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    They were bias ply, that was in the 60's and the best set I had were Pirelli's that were on the 40 when I bought it. I drove both cars halfway across the country, the 40 from San Diego to Dayton, Ohio in 62 and the 36 from Dayton to Camp Pendleton in 64. One thing about driving a straight axle car or truck, you drive it, it doesn't drive you.
    Ken Thomas
    NoT FaDe AwaY and the music didn't die
    The simplest road is usually the last one sought
    Wild Willie & AA/FA's The greatest show in drag racing

  13. #298
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    Quote Originally Posted by NTFDAY View Post
    One thing about driving a straight axle car or truck, you drive it, it doesn't drive you.
    And if you found yourself on an asphalt roadway where the lanes were not packed exactly the same height, you had better be cold stone sober and up on your game. I wouldn't drive another straight axle car if you gave it to me. Take it from me, the "Good Old Days" weren't what they were cracked up to be in ALL areas of hot rodding and drag racing.
    .
    Last edited by techinspector1; 09-19-2019 at 03:35 PM.
    PLANET EARTH, INSANE ASYLUM FOR THE UNIVERSE.

  14. #299
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    Quote Originally Posted by techinspector1 View Post
    And if you found yourself on an asphalt roadway where the lanes were not packed exactly the same height, you had better be cold stone sober and up on your game. I wouldn't drive another straight axle car if you gave it to me. Take it from me, the "Good Old Days" weren't what they were cracked up to be in ALL areas of hot rodding and drag racing.
    .

    Where's your sense of adventure? I f I had one I'd drive the hell out of it as long as the axle wasn't bent and the king pins worn out. If you put many of today's kids in a straight axle vehicle they'd probably put it in a ditch.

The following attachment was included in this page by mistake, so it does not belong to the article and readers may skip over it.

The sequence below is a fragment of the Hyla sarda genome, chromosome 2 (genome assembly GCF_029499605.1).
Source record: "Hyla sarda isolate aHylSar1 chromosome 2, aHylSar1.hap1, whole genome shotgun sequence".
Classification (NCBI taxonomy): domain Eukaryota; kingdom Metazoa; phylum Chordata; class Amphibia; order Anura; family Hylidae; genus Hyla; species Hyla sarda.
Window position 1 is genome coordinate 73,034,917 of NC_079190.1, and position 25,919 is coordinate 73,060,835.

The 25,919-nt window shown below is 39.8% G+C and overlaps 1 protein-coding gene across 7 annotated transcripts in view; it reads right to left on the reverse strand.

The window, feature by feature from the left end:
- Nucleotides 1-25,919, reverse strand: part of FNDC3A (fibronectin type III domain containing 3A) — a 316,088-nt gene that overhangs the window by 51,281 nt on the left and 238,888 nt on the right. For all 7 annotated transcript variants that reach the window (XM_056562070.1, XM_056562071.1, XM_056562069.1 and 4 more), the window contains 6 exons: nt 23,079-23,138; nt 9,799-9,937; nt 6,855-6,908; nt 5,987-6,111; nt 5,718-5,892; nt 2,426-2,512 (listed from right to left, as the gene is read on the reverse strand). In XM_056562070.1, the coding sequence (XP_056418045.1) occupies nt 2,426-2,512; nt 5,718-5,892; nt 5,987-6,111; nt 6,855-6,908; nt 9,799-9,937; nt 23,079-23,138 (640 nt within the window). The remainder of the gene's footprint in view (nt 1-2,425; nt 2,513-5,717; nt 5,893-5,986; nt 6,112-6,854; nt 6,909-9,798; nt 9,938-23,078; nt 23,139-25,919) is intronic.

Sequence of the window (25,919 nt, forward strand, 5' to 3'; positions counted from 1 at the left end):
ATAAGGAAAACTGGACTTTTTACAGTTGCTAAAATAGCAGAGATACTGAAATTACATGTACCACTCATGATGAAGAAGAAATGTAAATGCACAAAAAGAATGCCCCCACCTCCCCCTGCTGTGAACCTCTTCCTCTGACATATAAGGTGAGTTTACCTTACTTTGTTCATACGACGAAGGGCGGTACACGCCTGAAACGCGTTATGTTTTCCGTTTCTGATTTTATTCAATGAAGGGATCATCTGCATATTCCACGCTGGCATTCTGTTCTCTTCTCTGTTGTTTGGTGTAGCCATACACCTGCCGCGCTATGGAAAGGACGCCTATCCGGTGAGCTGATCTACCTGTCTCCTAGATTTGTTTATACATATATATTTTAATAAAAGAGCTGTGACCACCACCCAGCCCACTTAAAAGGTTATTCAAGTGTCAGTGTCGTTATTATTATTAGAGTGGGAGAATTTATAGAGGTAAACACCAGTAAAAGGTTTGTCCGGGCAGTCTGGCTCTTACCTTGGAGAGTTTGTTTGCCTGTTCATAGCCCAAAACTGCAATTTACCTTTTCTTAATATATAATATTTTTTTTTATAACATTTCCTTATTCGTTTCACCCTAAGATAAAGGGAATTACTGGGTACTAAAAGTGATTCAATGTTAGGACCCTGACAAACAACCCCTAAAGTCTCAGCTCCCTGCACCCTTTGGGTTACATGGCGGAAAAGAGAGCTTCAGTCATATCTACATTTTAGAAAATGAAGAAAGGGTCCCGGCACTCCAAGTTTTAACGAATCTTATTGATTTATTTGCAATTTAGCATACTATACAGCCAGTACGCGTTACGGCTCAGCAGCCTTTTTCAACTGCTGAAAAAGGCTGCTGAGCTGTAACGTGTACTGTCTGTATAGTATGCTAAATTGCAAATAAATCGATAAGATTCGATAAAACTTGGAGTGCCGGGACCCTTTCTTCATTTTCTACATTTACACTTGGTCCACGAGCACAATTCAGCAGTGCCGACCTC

Ken Thomas
    NoT FaDe AwaY and the music didn't die
    The simplest road is usually the last one sought
    Wild Willie & AA/FA's The greatest show in drag racing

  15. #300
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    They were VW size radials on steel wheels. Brakes were very heavy 39 Lincoln drums. All this weight created two very powerful gyroscopes. The axle itself was a 39-40 Ford I-beam and was pretty light compare to the wheels, tires and brakes.

    I think what I was experiencing is known as axle tramp, where one side of a straight axle affects the other side through gyroscopic precession. The tire imbalance caused a little instability in the tires and this was amplified by the heavy wheels and brakes. Essentially, the two gyroscopes started fighting each other to remain upright. At just the right speed, the axle would bounce from the left wheel to the right wheel(not a wobble or shimmy, but a bounce) and could become pretty violent if you stayed at the "trigger" speed. Once I learned what the speed was (about 50 MPH in my case), I just didn't drive there. I either stayed under it or drove through it. As long as the tires were round and well balanced, it really wasn't that noticeable and the car drove very good, even at speeds over triple digits (closed course, insane driver, don't try this at home kids).

    At the T-Bucket Nationals, I got to talk to a lot of bucket drivers and found out that many T's experience this type of bounce from time to time.
    Last edited by Hotrod46; 09-19-2019 at 07:19 PM.
    NTFDAY, 40FordDeluxe and Driver50x like this.
    Mike

    I seldom do anything within the scope of logical reason and calculated cost/benefit, etc-
    I'm following my pass​ion